Modafinil: Uses & Dosage

Instructor: Artem Cheprasov

Artem has a doctor of veterinary medicine degree.

This lesson tackles the basics behind a medication called modafinil (Provigil). Along the way, you'll learn its major uses as well as its major dosages.


Have you ever been in a job that had you work rotating shifts, some during the days and others during nights? If you've ever had the 'pleasure' of such work, then you know full well how it can mess with your mind and with your body. When switching schedules you feel sleepy when you're awake and awake when you're asleep. Not good.

But there's an app, or pill rather, for that. It's called modafinil. Let's find out more about this medication in this lesson.

Modafinil, known better by its brand name of Provigil, is a type of medication that belongs to a family of medications known as central nervous system stimulants, specifically wakefulness promoting agents. The central nervous system is composed of your brain and spinal cord. Thus, a central nervous stimulant is something that activates your brain so you are more mentally and physically alert. You've almost certainly consumed a drug that does exactly that. Caffeine, anyone?

You can remember the name 'Provigil' by thinking of 'pro-' (for) '-vigil'ance. Anyways, modafinil is a lot more powerful than even the finest double espresso shot imported straight from Italy. Hence the prescription-only status of this medication.


Modafinil is most famously used for the treatment of narcolepsy. Grandpa Simpson from the comedy show The Simpsons is the most famous example of a person with narcolepsy, which is a chronic (persistent) neurological sleep disorder. Its main characteristic is that of overt daytime sleepiness.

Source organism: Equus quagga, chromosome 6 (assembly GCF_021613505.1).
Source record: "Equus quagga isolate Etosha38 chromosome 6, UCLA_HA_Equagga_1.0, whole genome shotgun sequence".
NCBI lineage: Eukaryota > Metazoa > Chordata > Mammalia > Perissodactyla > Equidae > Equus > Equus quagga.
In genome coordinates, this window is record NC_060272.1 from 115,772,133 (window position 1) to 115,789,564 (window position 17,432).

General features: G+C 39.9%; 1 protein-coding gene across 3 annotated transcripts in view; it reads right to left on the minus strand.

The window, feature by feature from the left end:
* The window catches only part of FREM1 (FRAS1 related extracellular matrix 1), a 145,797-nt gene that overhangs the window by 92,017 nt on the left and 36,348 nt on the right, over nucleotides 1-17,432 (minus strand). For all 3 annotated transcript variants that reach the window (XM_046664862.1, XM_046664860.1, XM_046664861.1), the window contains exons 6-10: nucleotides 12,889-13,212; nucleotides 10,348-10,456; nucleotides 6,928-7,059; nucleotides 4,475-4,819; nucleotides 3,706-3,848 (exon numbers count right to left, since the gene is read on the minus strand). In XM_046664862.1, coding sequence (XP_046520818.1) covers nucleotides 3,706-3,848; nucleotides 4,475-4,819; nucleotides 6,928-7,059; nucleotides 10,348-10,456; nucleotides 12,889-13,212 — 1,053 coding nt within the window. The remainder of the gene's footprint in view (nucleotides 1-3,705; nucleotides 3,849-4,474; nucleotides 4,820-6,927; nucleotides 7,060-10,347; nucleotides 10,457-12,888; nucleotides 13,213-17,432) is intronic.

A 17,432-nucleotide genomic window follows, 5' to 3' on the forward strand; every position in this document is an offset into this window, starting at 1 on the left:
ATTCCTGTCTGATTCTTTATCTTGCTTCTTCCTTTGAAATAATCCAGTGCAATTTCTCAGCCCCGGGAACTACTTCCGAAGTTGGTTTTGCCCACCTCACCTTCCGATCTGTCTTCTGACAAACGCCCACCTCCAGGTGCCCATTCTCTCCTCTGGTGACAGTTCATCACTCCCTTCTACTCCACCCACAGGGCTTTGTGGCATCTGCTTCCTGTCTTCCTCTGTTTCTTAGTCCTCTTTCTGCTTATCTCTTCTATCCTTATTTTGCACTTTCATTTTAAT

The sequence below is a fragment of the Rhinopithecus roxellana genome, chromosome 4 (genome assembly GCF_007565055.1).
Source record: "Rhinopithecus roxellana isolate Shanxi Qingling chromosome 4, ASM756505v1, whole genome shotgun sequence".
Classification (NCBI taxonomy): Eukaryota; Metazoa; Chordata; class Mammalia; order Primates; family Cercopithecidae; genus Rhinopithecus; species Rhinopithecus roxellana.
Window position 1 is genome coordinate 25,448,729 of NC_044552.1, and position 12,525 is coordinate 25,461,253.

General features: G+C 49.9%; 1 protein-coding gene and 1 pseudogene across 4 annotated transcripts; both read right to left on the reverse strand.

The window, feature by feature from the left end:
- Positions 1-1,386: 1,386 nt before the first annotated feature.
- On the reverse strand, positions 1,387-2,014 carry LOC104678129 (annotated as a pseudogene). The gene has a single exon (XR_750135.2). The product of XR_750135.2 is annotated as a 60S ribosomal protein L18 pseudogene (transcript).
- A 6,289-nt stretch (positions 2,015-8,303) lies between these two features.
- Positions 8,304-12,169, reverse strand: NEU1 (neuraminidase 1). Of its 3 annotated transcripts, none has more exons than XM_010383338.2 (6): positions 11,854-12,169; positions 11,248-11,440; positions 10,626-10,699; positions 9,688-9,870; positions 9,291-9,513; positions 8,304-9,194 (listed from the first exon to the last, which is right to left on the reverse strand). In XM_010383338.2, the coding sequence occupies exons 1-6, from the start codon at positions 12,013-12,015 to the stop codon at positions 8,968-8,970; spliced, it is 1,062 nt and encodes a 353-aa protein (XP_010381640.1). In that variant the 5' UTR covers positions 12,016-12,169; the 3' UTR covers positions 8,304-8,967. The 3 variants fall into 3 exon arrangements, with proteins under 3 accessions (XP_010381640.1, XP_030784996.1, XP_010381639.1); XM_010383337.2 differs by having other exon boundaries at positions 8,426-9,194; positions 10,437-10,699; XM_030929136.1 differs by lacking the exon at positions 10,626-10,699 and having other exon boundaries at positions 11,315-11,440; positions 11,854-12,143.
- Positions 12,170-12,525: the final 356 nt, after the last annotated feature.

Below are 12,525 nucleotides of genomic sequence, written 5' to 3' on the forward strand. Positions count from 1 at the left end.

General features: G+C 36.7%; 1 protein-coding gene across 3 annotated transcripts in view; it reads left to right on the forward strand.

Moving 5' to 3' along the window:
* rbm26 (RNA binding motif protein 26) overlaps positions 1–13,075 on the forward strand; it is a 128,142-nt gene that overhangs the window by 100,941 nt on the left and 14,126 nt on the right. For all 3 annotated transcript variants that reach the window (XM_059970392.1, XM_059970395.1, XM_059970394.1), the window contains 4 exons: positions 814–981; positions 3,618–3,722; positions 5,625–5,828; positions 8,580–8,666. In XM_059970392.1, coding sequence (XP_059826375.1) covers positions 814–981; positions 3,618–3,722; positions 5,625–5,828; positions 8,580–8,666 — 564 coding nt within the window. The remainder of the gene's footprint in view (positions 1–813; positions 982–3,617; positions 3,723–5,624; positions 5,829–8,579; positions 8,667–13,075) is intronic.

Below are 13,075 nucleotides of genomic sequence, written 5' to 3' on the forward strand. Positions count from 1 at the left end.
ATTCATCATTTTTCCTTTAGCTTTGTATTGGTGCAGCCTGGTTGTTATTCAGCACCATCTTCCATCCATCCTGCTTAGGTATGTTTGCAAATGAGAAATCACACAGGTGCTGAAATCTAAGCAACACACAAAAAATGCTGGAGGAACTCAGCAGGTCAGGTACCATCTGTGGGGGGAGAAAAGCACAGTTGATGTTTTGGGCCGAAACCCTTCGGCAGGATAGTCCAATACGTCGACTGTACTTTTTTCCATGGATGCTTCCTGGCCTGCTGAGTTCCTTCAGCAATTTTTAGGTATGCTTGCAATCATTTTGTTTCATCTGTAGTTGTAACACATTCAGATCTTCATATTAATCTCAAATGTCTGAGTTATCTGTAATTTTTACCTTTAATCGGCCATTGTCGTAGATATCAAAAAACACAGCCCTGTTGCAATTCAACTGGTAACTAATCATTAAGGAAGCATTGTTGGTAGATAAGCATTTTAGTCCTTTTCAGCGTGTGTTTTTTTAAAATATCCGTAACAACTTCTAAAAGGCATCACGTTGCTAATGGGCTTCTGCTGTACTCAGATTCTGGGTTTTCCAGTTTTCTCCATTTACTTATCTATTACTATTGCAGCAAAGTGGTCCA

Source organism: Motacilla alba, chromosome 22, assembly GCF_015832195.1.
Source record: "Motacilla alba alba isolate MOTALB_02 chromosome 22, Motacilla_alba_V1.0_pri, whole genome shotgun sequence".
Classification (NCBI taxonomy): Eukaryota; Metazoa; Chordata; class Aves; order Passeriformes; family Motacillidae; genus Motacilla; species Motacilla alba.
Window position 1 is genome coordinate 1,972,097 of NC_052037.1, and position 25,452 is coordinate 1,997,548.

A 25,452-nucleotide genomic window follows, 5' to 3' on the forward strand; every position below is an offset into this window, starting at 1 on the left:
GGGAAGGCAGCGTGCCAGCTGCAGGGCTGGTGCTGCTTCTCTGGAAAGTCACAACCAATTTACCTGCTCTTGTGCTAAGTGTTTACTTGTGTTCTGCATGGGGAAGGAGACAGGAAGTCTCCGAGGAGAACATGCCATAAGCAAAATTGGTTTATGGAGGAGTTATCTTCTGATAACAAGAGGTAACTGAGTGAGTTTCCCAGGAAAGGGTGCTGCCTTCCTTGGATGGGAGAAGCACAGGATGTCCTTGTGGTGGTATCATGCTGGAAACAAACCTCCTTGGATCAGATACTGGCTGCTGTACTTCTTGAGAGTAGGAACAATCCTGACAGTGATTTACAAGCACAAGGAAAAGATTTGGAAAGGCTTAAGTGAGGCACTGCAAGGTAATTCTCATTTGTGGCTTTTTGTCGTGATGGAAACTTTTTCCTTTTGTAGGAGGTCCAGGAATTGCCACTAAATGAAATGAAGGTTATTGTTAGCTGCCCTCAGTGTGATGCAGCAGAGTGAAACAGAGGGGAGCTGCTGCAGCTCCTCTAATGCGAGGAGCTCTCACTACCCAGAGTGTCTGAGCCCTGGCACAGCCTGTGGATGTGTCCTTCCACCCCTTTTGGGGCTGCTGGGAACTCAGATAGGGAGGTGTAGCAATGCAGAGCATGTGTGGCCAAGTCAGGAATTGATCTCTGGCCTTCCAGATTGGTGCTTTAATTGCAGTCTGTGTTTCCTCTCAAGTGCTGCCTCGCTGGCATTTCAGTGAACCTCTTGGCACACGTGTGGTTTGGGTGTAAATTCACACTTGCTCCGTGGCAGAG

Though not fully understood, modafinil may work by activating certain neurons, called orexin neurons, in the brain. By doing so, modafinil keeps the person awake since these neurons, when they work properly, work to suppress sleepiness and promote wakefulness.

Modafinil can also be used for other disorders that cause a person excessive sleepiness. This includes:

  • Excessive sleepiness that occurs when a person suffers from obstructive sleep apnea/hypopnea syndrome, or slowed or paused breathing during sleep.
  • Shift work sleep disorder, like in our introductory example.


The dosage, or the frequency of administration, of a certain amount of the drug will vary from person to person and the condition(s) they have. The following should never be started, stopped, or changed without the guidance of your doctor.

  • Adults who have narcolepsy may take 200 mg to 600 mg, by mouth, every morning or the same dose may be divided and taken twice a day.
  • Adults with obstructive sleep apnea/hypopnea syndrome may take 200 mg, by mouth, every morning (once a day).
  • Adults who have shift work sleep disorder may take 200 mg, by mouth, once a day. They should take it about 1 hour before starting their work shift.

Lesson Summary

Hopefully this lesson didn't make you fall asleep! Since it may be making you sleepy, let's quickly summarize what we've learned.

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